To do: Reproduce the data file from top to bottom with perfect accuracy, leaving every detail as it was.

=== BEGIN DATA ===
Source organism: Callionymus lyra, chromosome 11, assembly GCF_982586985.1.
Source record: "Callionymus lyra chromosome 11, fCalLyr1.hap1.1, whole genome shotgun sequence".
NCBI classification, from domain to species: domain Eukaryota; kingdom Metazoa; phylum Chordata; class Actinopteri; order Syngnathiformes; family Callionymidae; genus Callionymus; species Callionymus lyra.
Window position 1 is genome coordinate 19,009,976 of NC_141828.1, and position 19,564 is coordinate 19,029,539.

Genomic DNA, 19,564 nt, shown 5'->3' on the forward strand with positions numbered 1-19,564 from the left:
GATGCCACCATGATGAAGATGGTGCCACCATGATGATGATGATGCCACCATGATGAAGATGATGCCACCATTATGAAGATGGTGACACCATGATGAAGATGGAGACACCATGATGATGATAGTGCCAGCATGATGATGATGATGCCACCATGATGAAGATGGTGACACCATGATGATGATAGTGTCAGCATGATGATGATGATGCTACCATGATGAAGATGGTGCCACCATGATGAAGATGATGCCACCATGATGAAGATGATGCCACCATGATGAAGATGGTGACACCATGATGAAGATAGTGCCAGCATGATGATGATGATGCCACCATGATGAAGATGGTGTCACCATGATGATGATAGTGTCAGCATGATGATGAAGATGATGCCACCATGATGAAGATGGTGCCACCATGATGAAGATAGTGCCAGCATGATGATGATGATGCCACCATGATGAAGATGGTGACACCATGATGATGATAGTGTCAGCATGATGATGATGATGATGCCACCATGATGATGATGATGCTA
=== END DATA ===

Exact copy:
Source organism: Callionymus lyra, chromosome 11, assembly GCF_982586985.1.
Source record: "Callionymus lyra chromosome 11, fCalLyr1.hap1.1, whole genome shotgun sequence".
NCBI classification, from domain to species: domain Eukaryota; kingdom Metazoa; phylum Chordata; class Actinopteri; order Syngnathiformes; family Callionymidae; genus Callionymus; species Callionymus lyra.
Window position 1 is genome coordinate 19,009,976 of NC_141828.1, and position 19,564 is coordinate 19,029,539.

Genomic DNA, 19,564 nt, shown 5'->3' on the forward strand with positions numbered 1-19,564 from the left:
GATGCCACCATGATGAAGATGGTGCCACCATGATGATGATGATGCCACCATGATGAAGATGATGCCACCATTATGAAGATGGTGACACCATGATGAAGATGGAGACACCATGATGATGATAGTGCCAGCATGATGATGATGATGCCACCATGATGAAGATGGTGACACCATGATGATGATAGTGTCAGCATGATGATGATGATGCTACCATGATGAAGATGGTGCCACCATGATGAAGATGATGCCACCATGATGAAGATGATGCCACCATGATGAAGATGGTGACACCATGATGAAGATAGTGCCAGCATGATGATGATGATGCCACCATGATGAAGATGGTGTCACCATGATGATGATAGTGTCAGCATGATGATGAAGATGATGCCACCATGATGAAGATGGTGCCACCATGATGAAGATAGTGCCAGCATGATGATGATGATGCCACCATGATGAAGATGGTGACACCATGATGATGATAGTGTCAGCATGATGATGATGATGATGCCACCATGATGATGATGATGCTA